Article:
The recent discovery that corporate law litigation very often takes place in courts outside of Delaware has rattled the academic consensus that Delaware won the corporate law “race” by providing a well-managed forum staffed with expert judges willing to decide complex deal cases quickly. In an apparent affront to this settled understanding, recent research shows that more cases are filed against Delaware corporations in other states than in Delaware itself. As a forum for corporate litigation, in other words, Delaware no longer dominates.
Shaken from their settled understandings, commentators have sounded the alarm that fewer cases decided in Delaware could, over time, reduce the expertise of the Delaware judiciary in corporate law matters. Worse, the decisions reached by non-Delaware “dilettantes” threaten to adulterate and degrade the basic Delaware product. In sum, prior commentary on the out-of-Delaware trend has treated it as very bad for corporate defendants, very bad for shareholder plaintiffs, and very bad for Delaware.
My co-author, Alexi Lahav, and I don’t see it that way. In our current article, “The Market for Preclusion in Merger Litigation,” forthcoming in the Vanderbilt Law Review, we argue that the out-of-Delaware trend has awakened an active “market for preclusion” in which parties seek to trade the preclusive effect of a judgment in exchange for compensation. Multi-jurisdictional litigation is essential to making this market work since related claims filed in a single jurisdiction can be consolidated, but related claims filed in different jurisdictions cannot. Multi-jurisdictional litigation thus creates a market of multiple sellers—that is, competing plaintiffs’ counsel in each jurisdiction, each of whom has the power to settle. Moreover, thanks to the operation of the Full Faith and Credit clause of the U.S. Constitution, the first settlement approved by a court precludes all other claims relating to the same underlying matter.
The preclusive effect of settlement is enormously valuable to transaction planners. Without it, planned transactions will be burdened by potentially large contingent liabilities and may even be enjoined. With a preclusive settlement resolving all shareholder claims, the transaction can move forward to closing. Multi-jurisdictional litigation enables this market for preclusion. In one of our more provocative claims, we argue that the market for preclusion, when it works well, may provide a reliable price discovery mechanism for shareholder claims, allowing low value claims to settle quickly and cheaply while higher value claims are litigated more aggressively.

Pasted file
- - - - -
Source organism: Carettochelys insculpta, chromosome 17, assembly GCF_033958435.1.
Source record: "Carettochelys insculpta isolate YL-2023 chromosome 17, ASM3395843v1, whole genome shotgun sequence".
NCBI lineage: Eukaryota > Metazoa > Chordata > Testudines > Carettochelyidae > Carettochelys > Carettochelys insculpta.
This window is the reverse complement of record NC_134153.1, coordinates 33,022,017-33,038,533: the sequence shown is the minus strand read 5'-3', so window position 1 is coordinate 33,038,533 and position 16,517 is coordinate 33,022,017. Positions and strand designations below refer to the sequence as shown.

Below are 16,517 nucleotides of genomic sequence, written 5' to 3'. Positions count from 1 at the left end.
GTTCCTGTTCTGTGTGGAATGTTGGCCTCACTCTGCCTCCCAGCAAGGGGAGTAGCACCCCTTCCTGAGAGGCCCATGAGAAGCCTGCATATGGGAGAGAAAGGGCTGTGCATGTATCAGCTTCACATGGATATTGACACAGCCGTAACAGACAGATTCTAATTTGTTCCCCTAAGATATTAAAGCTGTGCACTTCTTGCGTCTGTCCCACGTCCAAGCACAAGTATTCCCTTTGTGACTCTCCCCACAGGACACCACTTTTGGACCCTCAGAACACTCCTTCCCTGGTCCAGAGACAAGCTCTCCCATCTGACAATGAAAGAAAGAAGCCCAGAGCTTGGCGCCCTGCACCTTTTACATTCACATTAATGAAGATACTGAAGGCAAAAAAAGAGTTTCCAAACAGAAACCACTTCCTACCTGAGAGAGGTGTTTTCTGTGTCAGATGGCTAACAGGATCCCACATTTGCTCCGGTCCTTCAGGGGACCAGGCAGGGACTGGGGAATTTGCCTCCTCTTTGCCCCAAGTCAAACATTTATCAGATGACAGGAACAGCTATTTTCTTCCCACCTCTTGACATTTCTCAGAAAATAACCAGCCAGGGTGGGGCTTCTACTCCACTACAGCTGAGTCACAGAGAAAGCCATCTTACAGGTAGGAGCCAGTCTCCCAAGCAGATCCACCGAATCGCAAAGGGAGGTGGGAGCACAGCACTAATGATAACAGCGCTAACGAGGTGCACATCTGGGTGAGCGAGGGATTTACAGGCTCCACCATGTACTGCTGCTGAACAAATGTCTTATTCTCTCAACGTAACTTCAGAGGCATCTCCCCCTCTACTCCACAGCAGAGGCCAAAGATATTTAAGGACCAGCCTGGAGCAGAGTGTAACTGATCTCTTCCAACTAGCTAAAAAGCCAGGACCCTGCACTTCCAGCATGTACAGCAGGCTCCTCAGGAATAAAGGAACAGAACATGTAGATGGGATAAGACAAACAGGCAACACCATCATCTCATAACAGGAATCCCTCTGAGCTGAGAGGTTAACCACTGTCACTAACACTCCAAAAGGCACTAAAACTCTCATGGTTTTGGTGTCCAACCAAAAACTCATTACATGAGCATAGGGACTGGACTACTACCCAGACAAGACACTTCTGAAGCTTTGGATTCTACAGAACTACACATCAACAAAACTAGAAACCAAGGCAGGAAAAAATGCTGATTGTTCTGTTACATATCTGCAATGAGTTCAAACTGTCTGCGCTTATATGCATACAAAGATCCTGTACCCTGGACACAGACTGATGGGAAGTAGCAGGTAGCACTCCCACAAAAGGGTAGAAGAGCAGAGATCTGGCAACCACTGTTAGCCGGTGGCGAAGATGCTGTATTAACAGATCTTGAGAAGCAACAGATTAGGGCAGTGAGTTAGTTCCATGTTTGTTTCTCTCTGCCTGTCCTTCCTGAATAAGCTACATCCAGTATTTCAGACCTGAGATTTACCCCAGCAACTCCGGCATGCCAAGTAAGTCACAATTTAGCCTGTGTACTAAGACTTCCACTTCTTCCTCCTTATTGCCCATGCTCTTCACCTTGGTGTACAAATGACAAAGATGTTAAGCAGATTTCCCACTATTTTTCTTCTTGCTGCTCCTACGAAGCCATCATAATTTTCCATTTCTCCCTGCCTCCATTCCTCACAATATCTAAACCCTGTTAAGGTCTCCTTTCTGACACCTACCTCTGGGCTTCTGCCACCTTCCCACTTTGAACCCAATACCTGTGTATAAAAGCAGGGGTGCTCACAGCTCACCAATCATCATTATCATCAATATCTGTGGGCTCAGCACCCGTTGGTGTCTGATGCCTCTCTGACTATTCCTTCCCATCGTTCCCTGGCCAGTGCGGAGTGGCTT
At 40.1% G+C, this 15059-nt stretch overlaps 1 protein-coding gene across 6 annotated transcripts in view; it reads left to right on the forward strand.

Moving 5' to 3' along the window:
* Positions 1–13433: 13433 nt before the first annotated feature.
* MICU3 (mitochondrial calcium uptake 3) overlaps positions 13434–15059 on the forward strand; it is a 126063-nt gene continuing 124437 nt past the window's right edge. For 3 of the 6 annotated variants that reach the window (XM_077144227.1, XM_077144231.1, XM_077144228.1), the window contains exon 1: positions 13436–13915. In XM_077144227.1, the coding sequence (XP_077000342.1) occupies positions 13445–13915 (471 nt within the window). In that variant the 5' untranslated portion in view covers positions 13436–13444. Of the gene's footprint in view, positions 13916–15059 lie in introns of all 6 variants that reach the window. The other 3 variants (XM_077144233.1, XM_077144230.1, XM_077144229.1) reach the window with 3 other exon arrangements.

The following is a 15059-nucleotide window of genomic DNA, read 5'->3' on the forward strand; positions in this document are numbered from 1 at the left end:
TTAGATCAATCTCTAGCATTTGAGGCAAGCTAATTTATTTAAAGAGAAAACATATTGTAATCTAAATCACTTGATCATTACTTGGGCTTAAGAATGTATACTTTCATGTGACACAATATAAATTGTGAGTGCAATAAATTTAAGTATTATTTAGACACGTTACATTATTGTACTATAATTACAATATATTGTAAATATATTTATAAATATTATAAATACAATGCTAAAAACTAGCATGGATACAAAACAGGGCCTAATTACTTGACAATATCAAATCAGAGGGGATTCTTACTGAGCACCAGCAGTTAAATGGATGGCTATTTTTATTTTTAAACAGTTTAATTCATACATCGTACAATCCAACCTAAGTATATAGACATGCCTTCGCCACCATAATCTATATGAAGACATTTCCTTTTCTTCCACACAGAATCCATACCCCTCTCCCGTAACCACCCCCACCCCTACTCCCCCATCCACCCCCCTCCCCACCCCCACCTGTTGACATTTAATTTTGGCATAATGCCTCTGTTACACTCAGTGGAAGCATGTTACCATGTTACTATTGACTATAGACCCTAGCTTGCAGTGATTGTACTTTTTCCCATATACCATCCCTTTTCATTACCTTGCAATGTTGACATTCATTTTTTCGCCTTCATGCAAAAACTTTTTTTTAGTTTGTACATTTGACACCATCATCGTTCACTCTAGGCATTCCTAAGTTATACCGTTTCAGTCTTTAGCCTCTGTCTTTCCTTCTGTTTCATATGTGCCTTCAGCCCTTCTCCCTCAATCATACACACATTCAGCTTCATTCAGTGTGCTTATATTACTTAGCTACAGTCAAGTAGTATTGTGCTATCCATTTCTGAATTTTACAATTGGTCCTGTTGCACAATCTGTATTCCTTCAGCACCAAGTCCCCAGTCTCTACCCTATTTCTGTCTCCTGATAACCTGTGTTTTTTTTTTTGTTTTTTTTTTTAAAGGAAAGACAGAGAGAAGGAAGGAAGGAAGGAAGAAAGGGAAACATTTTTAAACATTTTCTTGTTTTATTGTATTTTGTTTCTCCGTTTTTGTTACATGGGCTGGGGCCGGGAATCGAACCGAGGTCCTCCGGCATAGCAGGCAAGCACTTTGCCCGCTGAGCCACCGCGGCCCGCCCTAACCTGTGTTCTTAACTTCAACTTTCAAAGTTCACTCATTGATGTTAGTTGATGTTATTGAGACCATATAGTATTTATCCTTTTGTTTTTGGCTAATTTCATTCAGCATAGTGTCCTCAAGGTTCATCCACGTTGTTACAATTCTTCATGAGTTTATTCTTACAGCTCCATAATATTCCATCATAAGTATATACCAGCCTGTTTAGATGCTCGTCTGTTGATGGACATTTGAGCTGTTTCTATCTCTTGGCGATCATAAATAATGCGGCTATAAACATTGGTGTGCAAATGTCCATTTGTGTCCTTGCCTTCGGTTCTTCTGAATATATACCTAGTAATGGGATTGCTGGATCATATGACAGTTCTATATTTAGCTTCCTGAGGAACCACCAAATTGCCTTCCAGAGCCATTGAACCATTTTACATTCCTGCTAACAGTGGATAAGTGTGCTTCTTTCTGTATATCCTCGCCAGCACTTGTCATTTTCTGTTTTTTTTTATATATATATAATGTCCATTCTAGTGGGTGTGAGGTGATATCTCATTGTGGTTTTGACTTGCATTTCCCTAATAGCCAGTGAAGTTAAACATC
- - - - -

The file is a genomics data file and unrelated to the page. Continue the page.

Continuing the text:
Prior commentators remarking on similar phenomena in other areas of law have warned that such a settlement structure may produce a “reverse auction,” resulting in under-compensation of the plaintiffs’ class. While we acknowledge that risk—the market for preclusion is not always a well-working market and we address several areas of potential market failure—we argue that ultimately the best means of managing it is through a more robust understanding of judicial comity.
Comity is typically understood to require that states respect each other’s laws. In the Article, we propose a reconceptualization of comity that would also require cross-jurisdictional communications. Through these inter-state “comity communications,” judges can monitor cases during the initial trial stages and determine the novelty and complexity of the legal issues involved. Judges can then collaboratively decide where the case should proceed and how carefully it should be managed through the settlement stage. Comity communications would thus serve to regulate the market for preclusion while also allowing it to operate, producing potentially significant benefits for all involved.
The full paper is available here.
 John Armour, Bernard S. Black & Brian R. Cheffins, Is Delaware Losing Its Cases? 9 J. Empirical Legal Stud. 605 (2012).
 See generally John C. Coffee, Jr., Class Wars: The Dilemma of the Mass Tort Class Action, 95 Colum. L. Rev. 1343 (1995).